With the wealth of manga being published in North America right now, it’s almost impossible to pick a favorite. Were I forced to narrow it down to a top ten or even top five current series, though, there’s no doubt in my mind that Cross Game would be on the list. Mitsuru Adachi’s series has done the seemingly impossible right from the beginning—create a series about baseball interesting—and with this new volume, he’s taken it a step further. He’s taken one of the most time-honored manga romantic clichés, the new rival introduced around the two-thirds mark, and made the situation engrossing.

In the previous volume, Adachi introduced Akane, a newcomer to town who looks to be the spitting image of deceased Wakaba (Aoba’s older sister and Ko’s first love). It wasn’t hard to see where this was going; Akane would serve as a spoiler between Ko and Aoba, whom over the course of thousands of pages had finally come to a begrudging understanding, even if they weren’t at the point of admitting attraction between each other. So seeing another character coming in to keep any further progress from happening was initially disappointing, to say the least.

But over the course of Cross Game Vol. 6, a funny thing happened. I found myself really liking Akane… and perhaps more importantly, Akane and Ko together. Adachi makes her a character who’s more than just the spitting image of a dearly departed, but rather someone with a sharp and sweet personality of her own. She’s not too saccharine, and at the same time she’s most certainly not caustic like Aoba. She’s a genuinely nice person who appears to care for Ko, and to be a good (if not 100% perfect) match for him. This is, quite frankly, rather unheard of. I’ve always figured that Ko and Aoba would get together at the conclusion of Cross Game, but for the first time there’s a (very small) kernel of doubt in my heart in regards to that. And while Yuhei is the least interesting of the four in the relationship drama (in many ways getting his opening only with the presence of Akane), we end up with an acceptable match between him and Aoba. It’s a strangely pleasant realization; it probably won’t come true, but if Adachi pulled out the rug from under us, I’d probably still find it a good ending.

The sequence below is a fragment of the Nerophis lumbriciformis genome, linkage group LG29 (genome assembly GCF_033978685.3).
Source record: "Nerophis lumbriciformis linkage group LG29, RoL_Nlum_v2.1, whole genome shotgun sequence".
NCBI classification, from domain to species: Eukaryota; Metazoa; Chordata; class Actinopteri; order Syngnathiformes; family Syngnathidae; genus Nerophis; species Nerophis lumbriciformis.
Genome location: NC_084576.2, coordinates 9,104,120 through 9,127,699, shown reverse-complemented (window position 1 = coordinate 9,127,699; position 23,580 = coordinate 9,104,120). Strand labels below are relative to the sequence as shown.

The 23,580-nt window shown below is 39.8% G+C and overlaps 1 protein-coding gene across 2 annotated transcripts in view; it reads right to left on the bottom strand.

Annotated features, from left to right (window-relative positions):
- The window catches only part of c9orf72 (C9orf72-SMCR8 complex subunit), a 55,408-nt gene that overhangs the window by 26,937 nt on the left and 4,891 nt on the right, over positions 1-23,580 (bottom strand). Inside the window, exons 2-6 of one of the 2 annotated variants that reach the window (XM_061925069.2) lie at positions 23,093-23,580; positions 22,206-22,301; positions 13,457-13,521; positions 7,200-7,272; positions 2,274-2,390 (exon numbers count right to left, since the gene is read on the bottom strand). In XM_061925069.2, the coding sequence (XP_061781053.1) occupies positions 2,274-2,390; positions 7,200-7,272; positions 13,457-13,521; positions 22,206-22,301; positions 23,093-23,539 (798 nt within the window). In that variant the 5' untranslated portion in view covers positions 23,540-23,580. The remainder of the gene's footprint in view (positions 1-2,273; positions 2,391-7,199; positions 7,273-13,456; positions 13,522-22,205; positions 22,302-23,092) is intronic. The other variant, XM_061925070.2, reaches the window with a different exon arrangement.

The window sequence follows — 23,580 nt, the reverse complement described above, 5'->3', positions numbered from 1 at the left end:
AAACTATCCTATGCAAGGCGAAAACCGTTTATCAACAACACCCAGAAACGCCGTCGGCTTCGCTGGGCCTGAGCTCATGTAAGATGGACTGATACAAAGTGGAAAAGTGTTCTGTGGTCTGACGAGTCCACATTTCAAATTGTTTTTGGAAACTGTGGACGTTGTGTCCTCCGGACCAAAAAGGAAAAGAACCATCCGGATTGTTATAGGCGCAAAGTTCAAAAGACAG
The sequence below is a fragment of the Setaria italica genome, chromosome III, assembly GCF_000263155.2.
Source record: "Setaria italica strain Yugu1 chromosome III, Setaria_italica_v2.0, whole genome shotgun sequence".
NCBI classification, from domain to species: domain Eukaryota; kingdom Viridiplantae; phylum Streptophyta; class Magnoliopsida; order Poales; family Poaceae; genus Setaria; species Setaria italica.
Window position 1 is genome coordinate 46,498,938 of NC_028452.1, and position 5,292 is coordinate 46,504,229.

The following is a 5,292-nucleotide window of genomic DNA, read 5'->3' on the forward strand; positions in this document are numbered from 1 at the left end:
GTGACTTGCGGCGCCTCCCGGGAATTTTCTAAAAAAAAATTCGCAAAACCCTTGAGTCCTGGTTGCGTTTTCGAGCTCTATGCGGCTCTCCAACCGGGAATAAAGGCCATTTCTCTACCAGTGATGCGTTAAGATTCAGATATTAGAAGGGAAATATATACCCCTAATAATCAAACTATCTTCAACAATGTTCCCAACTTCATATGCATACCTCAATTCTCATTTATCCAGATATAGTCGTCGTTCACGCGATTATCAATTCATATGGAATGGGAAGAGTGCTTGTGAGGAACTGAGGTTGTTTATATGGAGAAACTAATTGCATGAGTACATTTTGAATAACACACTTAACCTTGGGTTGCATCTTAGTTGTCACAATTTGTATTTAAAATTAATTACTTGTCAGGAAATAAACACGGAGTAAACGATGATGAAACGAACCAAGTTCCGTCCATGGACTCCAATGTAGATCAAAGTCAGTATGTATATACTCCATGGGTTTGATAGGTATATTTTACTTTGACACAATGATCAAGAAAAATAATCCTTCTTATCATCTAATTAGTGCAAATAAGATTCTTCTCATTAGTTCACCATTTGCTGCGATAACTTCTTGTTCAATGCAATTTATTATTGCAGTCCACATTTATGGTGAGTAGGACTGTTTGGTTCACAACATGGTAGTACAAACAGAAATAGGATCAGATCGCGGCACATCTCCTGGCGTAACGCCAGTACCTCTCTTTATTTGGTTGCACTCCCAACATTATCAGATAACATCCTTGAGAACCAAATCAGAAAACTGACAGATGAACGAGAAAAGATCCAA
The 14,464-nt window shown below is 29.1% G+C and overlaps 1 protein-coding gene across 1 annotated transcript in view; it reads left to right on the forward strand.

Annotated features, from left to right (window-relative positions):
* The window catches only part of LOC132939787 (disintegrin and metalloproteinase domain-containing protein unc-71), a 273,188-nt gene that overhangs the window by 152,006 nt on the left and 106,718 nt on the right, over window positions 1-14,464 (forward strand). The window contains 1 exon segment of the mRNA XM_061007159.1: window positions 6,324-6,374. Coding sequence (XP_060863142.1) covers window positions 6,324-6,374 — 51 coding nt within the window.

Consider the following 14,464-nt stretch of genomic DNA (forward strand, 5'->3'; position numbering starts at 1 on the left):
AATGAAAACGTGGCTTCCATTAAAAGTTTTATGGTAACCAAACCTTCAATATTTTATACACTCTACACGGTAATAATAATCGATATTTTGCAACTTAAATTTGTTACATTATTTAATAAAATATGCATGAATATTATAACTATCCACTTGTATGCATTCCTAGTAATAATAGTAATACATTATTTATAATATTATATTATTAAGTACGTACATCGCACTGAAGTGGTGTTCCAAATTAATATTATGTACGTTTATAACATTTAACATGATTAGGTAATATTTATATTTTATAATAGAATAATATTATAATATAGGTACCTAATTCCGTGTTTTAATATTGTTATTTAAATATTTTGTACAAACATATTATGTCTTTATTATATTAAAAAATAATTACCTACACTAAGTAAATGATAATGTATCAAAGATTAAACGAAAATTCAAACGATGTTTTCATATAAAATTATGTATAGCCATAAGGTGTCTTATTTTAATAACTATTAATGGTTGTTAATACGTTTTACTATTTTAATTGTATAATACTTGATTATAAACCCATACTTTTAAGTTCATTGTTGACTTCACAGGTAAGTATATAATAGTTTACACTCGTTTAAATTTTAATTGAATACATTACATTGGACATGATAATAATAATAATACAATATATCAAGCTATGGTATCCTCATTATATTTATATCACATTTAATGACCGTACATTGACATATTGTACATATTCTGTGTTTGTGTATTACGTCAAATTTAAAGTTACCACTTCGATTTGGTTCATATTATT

Special kudos also have to go towards Adachi’s handling of a secondary character, Akaishi. A character who also had a crush on Wakaba back in the first volume, his heart is on his sleeve when Akane enters the picture. At the same time, though, Adachi has Akaishi valiantly step aside to give his friend Ko a first shot at a relationship with Wakaba, due to Ko and Wakaba’s relationship from back in the day. It’s an almost heartbreaking moment, and watching Akaishi and Akane’s interactions in Cross Game Vol. 6 manages to stir up emotions towards Akaishi that you didn’t know existed until just then. He may still be a secondary character, but he suddenly feels much more important now.

There’s still baseball in Cross Game, of course. It’s mostly training (with our heroes’ school knocked out of the Koshien tournament), but Adachi focuses less on the technical aspects and more with a general "striving to get better" message. It’s a great approach; Adachi’s not afraid to get into the nitty-gritty during games, but for now it’s shifted into a backdrop for everything else to happen. As entertaining as the tournament games are, I must admit that I enjoy it being less front-and-center here.

Adachi’s art is remarkably consistent. Nice open faces and expressions, realistic bodies, and a distinct lack of over-exaggeration. The largely silent hulk of Akaishi is portrayed well here, and the romantic attractions that blossom in this volume are carried in part because of Adachi’s way of drawing them in a way that shows their growing fondness. There’s a lot to be said for body language, and Adachi’s one of those artists who can pull it off.

With two more volumes of Cross Game left in North America, it’s getting harder to wait for another installment. (The fact that both it and another favorite series, Twin Spica, are ending in 2012 does not escape me.) Cross Game is just marvelous, and barring disaster in the final chapters, I’m already hoping that more of Adachi’s comics are translated and brought into North America. Don’t think that if you don’t like baseball, you won’t like Cross Game. This is one of those series that I think would appeal to just about everyone, no matter what their like and dislikes are. Check it out.